Stephane Peterhansel, nicknamed 'Mr Dakar,' won the Dakar Rally for the 14th time, 30 years after his initial success in the most gruelling event on motorsport's calendar.
France's Stephane Peterhansel has won the Dakar Rally for the 14th time, 30 years after his initial success in the most gruelling event on motorsport's calendar.
The 55-year-old Mini driver, aided by co-pilot Edouard Boulanger, finished 14min 51sec ahead of Qatari Nasser al-Attiyah (Toyota) on Friday, with Spain's Carlos Sainz — winner of Friday's 12th and final stage from Yanbu to Jeddah — rounding out the podium in another Mini.
Peterhansel, nicknamed 'Mr Dakar,' has now won the car category eight times, having also won the motorbike category six times.
Peterhansel's victory came shortly after news that French motorcyclist Pierre Cherpin had died from injuries sustained in a crash on the seventh stage, becoming the race's first fatality this year.
Cherpin's death takes to 27, including 22 motorcyclists, the number of competitors who have lost their lives since the inaugural Dakar Rally in 1979.
Experience and calm
Peterhansel said he still had the "same emotion" as he did after his first victory back in 1991.
"To win the Dakar is always really complicated," he said. "There are no easy victories on the Dakar. This one from the outside maybe looked easy, but it was not easy every day to manage the small gap over Nasser.
"Experience and being able to stay calm helped to win.
"The first victory on the motorcycle is my favourite, because it was the one that I dreamed a lot of and now it's really a bonus. Winning is always a big emotion, but the first victory was the best one."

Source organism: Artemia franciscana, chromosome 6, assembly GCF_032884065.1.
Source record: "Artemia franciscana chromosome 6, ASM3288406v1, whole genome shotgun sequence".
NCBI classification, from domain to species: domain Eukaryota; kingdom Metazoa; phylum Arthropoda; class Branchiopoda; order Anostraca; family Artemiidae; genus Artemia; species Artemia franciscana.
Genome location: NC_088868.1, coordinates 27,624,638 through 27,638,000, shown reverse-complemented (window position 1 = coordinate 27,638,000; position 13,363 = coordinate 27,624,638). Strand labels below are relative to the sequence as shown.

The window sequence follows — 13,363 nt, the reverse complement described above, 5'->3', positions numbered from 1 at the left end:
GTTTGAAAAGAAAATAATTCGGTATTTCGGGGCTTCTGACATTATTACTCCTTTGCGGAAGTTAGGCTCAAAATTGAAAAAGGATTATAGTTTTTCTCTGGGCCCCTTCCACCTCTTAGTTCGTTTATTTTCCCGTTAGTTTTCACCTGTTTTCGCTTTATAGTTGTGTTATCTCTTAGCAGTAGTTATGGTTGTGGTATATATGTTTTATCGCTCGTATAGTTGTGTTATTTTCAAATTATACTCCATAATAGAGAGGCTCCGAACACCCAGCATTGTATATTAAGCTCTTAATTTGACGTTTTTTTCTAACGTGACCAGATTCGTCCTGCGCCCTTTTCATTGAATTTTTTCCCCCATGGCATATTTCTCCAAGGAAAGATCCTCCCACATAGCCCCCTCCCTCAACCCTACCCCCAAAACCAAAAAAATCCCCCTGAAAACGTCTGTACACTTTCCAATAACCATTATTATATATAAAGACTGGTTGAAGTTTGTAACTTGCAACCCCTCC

Benavides trumps Brabec
Argentina's Kevin Benavides won the motorbike category, leading home defending champion Ricky Brabec of the United States by 4:56 in a first Honda 1-2 since 1987.
Briton Sam Sunderland, the 2017 champion, finished third.
Benavides, who broke his nose in a crash on the fifth stage that saw his helmet shattered, became the first South American to win the category, calling it "absolutely crazy.'
"I went at 110 percent, but now it's true: I've won the Dakar - I'm so, so happy! I did some mistakes, for sure. I think it’s impossible to do a perfect Dakar," he said.
"The important thing is to always continue, to stay calm and focused day by day and to work hard day by day."
Brabec admitted to feeling "pretty bummed" at not defending his title, but added that "number two will work.'
"I didn't even know that Honda had already won a one and two finish. I wasn't even born in 1987! It's cool to go one and two again."